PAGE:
The stress response always activates the immune system. Often, stressful situations are continuous and perpetuate the stress response on a semi-permanent basis, keeping one on red alert. Yet on the other hand, physical release is usually unacceptable and therefore suppressed, especially in today’s society. This stress build-up cannot be maintained for too long before there is something like a domino effect internally, knocking the body systems almost inevitably out of balance, leading to extreme physical and mental exhaustion. 

Long-term adrenal stimulation with no resolution, will deplete essential minerals and vitamins like vitamins B and C which are crucial for proper function of the nervous and immune systems. When this pattern enters the chronic stage, the body’s normal resistance declines below normal and becomes exhausted. Everyone is confronted daily with potentially stressful situations. One’s vulnerability to stress can be influenced by life events, such as our current coronavirus pandemic and the concurrent shockwaves into our individual lives which have consequently resulted, causing undue emotional strain. Emotional distress is another resistance lowering factor. The extent to which stressful events lead to poor health and weakened immunity may depend to a large extent on a person’s ability to cope with stress by reviving one’s energy reserves. A vital component to the latter is, of course, our sleep duration and quality.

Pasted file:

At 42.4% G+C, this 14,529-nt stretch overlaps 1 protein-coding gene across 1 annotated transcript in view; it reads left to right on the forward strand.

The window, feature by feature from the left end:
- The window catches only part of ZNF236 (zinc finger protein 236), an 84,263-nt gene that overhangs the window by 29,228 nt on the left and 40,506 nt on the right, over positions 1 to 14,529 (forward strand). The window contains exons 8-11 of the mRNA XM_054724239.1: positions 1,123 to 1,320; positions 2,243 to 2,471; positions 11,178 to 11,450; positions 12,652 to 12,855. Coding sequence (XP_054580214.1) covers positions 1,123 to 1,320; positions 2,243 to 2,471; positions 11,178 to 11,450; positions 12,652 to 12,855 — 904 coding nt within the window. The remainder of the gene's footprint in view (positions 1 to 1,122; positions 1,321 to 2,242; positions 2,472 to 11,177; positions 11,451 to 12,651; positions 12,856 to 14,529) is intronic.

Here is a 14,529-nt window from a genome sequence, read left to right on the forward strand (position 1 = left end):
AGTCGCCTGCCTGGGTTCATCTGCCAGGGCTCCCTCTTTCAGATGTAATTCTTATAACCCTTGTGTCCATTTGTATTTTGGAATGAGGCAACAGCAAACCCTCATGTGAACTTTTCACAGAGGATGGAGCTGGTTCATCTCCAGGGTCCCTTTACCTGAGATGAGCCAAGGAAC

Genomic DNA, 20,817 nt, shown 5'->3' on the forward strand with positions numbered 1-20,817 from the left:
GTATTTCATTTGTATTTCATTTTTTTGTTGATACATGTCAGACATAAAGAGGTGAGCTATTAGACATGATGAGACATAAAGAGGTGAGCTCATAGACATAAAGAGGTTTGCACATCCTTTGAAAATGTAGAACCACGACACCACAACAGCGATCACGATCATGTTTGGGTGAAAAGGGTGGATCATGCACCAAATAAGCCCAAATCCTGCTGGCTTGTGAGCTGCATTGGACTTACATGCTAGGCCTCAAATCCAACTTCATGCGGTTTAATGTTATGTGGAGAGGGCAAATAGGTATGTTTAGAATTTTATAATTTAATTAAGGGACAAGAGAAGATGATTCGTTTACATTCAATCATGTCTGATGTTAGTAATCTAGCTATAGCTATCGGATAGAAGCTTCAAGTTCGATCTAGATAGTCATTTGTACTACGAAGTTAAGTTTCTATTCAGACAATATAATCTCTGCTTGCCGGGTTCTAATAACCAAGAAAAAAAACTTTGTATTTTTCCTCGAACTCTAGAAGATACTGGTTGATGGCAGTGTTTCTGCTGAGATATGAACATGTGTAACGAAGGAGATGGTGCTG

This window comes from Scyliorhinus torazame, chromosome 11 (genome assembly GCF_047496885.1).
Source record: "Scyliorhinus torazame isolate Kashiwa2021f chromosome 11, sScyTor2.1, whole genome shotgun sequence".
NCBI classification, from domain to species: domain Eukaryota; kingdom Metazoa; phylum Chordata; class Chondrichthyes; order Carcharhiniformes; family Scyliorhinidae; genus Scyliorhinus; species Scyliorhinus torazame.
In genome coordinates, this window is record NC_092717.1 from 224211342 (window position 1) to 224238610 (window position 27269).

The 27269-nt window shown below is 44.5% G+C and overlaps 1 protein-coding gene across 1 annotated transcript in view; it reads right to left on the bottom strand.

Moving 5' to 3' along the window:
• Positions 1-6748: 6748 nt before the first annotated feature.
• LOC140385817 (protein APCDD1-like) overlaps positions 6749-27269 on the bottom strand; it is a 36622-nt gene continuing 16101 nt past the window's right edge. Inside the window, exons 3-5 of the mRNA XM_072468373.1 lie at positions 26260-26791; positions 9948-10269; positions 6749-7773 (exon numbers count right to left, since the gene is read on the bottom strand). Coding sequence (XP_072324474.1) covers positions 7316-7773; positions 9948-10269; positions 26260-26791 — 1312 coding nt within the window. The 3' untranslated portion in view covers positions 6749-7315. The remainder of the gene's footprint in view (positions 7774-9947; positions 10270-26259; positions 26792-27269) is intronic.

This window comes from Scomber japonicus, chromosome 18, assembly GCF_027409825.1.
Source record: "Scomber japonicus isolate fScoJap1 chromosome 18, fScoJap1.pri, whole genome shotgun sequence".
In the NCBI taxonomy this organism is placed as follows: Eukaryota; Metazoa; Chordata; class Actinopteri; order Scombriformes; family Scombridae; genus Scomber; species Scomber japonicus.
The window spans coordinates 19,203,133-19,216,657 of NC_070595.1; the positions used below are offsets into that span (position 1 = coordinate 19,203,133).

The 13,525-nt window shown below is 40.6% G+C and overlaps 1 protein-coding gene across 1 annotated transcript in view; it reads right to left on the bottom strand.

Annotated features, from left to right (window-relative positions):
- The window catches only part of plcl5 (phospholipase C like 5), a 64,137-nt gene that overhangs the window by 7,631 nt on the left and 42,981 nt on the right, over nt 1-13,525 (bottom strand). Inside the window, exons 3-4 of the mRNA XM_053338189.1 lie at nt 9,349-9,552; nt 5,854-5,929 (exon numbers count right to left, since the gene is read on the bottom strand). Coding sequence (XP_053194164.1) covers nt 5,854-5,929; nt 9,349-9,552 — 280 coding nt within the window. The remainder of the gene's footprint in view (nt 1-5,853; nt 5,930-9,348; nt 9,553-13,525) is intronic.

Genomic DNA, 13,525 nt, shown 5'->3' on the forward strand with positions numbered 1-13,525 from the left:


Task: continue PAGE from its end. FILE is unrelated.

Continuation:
A Focus on Melatonin and Serotonin

Melatonin and serotonin are neuro-hormones produced by the pea-sized pineal gland, located in the center of the cranium, that among other functions, control all the bio cycles, otherwise known as our day-night or sleep-wake cycle. Small changes in electro-magnetic fields and exposure to light influence the pineal gland, increasing or decreasing production of melatonin and serotonin. While serotonin levels affect our mood, melatonin levels affect our sleep. Low levels of melatonin are associated with poor sleep quality needed for healing both in body and mind. 

Circadian rhythms are crucial for a better sleep, and melatonin is a key player in balancing these sleep patterns. It lowers blood pressure, glucose levels and body temperature to make sure we wake up refreshed and ready for the new day ahead. Melatonin also enhances both innate and cellular immunity. It stimulates the production of progenitor cells of granulocytes and macrophages and of NK (Natural Killer) cells. Supplementation needs for melatonin tend to increase with age, from mid-life onwards, and dosage should be prescribed by one’s healthcare professional. (Some sources of information suggest avoiding melatonin supplements, which can prevent the brain from producing melatonin naturally.)

Several things we do in our modern way of living, especially in lockdown living, can reduce our melatonin and serotonin levels. Exposure to artificial light after dusk and before bedtime may reduce sleep quality by suppressing production of melatonin and may also have other negative health effects on serotonin, and therefore, mood.